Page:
3.7 Conclusion


The future development of seven large coal mines in the central-eastern Galilee Basin is very likely (greater than 95% chance) to lead to cumulative hydrological changes in regional groundwater and surface water systems. These changes will affect a larger area (i.e. of groundwater drawdown) and total length of stream network than previously predicted from any individual mine-scale impact assessments. The combined extent of changes to surface water and groundwater above specified thresholds define the zone of potential hydrological change for the Galilee subregion, outside of which impacts to water resources and water-dependent assets are very unlikely (less than 5% chance) to occur.

Changes to surface water systems are mostly confined to the Belyando river basin (and the lowermost parts of the Suttor river basin downstream of its junction with the Belyando), and are likely to have the greatest level of impact on the low-flow component of streamflow, such as zero-flow days. Increases in the number of zero-flow days accumulate along the length of the affected stream network, as the various local tributaries affected by mining impacts join the main channel of the Belyando River. Cumulative streamflow changes are greatest along an approximately 250-km long stretch of the main channel of the Belyando River from downstream of its junction with Native Companion Creek, as far as Lake Dalrymple (Burdekin Falls Dam). Changes in hydrological response variables for the high-flow and annual flow components of streamflow will also occur, although these impacts are relatively less than those associated with low flow. Many of the species that inhabit water-dependent ecosystems in the region are adapted to the high levels of natural variability in these surface water systems. However, if thresholds of tolerance to variability are exceeded by sustained changes to the hydrological regime then it is possible that important components of the water-dependent ecosystems may be impacted.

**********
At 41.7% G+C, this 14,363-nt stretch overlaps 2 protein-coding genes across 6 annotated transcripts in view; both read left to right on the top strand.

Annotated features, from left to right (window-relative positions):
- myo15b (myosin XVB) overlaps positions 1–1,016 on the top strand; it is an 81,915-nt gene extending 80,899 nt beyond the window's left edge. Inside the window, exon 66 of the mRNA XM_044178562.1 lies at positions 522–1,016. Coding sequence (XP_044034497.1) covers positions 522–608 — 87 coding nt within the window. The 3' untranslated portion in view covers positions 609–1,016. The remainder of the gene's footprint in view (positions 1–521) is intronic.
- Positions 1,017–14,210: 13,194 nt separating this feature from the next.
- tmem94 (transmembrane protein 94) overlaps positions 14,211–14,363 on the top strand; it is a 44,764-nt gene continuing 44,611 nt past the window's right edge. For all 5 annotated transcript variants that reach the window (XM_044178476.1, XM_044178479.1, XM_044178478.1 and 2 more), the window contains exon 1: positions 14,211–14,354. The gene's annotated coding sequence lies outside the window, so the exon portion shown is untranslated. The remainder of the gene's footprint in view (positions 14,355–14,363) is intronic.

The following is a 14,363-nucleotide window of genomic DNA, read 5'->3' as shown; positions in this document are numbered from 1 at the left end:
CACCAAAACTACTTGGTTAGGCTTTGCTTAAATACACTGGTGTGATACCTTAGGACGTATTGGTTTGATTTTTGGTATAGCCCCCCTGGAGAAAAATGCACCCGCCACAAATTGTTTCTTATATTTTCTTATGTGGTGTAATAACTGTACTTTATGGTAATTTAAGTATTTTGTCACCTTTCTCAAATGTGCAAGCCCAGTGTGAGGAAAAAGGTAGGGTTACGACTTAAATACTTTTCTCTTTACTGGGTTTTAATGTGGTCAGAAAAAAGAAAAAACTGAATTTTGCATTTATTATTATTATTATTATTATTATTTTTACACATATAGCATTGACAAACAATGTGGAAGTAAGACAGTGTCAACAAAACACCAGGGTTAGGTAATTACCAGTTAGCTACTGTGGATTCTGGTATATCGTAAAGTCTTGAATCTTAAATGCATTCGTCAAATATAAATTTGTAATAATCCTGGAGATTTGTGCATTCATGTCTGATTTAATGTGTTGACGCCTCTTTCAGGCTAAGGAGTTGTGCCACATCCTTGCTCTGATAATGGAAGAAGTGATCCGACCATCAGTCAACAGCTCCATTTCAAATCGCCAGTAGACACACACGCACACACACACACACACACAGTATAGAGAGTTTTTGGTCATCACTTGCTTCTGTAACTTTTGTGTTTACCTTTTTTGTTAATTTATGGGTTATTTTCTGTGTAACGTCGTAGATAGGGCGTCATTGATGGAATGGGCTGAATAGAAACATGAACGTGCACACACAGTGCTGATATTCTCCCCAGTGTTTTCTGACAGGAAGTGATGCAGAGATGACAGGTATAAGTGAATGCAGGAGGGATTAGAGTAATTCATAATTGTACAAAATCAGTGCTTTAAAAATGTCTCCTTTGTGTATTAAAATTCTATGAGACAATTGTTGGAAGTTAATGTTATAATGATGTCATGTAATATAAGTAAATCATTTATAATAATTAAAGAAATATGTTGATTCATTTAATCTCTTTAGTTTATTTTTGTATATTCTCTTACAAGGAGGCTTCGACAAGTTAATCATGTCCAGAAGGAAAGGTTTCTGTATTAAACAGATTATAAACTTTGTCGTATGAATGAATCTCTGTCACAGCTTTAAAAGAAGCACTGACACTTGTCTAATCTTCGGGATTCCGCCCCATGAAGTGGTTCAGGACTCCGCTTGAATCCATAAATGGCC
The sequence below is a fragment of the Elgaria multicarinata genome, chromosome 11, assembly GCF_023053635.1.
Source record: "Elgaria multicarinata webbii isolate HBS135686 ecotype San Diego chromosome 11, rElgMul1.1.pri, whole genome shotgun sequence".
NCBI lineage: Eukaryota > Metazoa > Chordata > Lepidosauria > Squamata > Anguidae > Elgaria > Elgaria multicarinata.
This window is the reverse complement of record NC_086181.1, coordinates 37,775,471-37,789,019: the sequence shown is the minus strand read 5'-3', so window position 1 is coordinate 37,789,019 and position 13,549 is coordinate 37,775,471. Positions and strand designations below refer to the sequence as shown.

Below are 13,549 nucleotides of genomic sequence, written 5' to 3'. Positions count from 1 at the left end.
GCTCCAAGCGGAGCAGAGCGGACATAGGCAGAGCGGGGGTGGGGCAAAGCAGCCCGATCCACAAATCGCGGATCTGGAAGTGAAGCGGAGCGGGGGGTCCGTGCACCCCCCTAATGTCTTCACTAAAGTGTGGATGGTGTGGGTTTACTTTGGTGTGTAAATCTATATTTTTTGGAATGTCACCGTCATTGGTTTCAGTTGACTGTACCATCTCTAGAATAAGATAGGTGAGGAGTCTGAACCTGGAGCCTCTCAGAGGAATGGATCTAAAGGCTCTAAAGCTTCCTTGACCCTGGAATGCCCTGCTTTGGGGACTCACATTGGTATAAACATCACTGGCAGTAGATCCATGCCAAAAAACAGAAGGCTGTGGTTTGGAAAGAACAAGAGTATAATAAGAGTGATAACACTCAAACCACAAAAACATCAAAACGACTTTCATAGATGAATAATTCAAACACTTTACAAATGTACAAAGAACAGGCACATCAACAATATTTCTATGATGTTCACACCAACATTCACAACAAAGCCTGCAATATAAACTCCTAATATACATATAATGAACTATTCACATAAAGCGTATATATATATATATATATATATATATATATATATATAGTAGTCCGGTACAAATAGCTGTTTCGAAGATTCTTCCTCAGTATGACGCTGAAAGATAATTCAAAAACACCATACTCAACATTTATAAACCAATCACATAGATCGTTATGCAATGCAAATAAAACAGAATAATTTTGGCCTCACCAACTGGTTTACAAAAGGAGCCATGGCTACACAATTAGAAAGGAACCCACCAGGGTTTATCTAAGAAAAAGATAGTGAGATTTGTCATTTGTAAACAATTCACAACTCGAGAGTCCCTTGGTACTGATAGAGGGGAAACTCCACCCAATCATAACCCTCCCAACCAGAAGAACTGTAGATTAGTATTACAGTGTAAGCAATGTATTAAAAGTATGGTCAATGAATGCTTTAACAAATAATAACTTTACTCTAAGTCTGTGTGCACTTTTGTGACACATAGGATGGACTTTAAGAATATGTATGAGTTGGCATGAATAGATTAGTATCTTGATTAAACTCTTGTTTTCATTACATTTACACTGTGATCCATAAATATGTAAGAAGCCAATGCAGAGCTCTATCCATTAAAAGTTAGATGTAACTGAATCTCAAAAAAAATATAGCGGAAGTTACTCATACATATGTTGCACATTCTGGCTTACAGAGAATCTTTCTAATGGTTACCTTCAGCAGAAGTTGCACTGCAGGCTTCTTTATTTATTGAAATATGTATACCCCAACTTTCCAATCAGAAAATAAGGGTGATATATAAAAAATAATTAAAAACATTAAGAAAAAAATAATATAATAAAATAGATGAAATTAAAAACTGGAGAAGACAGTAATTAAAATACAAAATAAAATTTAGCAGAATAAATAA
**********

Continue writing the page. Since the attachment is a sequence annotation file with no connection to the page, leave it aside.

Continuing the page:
Cumulative groundwater impacts due to dewatering the seven coal mines in the Belyando river basin will variably affect three main groundwater systems, including near-surface Quaternary alluvium and Cenozoic sediments, and the deeper confined aquifers of the Clematis Group and upper Permian coal measures (e.g. Betts Creek beds and stratigraphic equivalents). The total area of the groundwater component of the zone of potential hydrological change, which affects the near-surface aquifer, is well over 13,000 km2, forming two geographically separate areas. In the south, cumulative groundwater impacts are very likely to occur around the four proposed mines at South Galilee, China First, Alpha and Kevin’s Corner. However, in the north, cumulative drawdown in the upper aquifer due to interaction caused by dewatering of Carmichael, China Stone and Hyde Park is only evident at the 95th percentile of modelling results. The pattern and spatial extent of drawdown zones for the two deeper confined aquifers (Clematis Group and upper Permian coal measures) differs substantially from that of the alluvial aquifer, occurring only to the west of the mines and extending much further beyond the extent of the zone, towards central parts of the Galilee Basin. Drawdown in the coal-bearing unit is particularly large, and very likely (>95% chance) to exceed 5 m in most places in the modelling domain.

The impact and risk analysis of the Galilee subregion is primarily a cumulative, regional-scale analysis focused on the effects of the seven coal mines modelled in the coal resource development pathway (CRDP). This focus does limit the degree to which results can be used to assess local-scale effects. Furthermore, there are important knowledge and data gaps that may add to the uncertainty around future predictions of local impacts. These gaps include: lack of ecohydrological understanding of vegetation water requirements and how these relate to hydrological response variables, long term effectiveness of rehabilitation and post mine-closure legacy issues, and the absence of long-term, high-quality monitoring data relating to ecological components, groundwater levels, and water quality.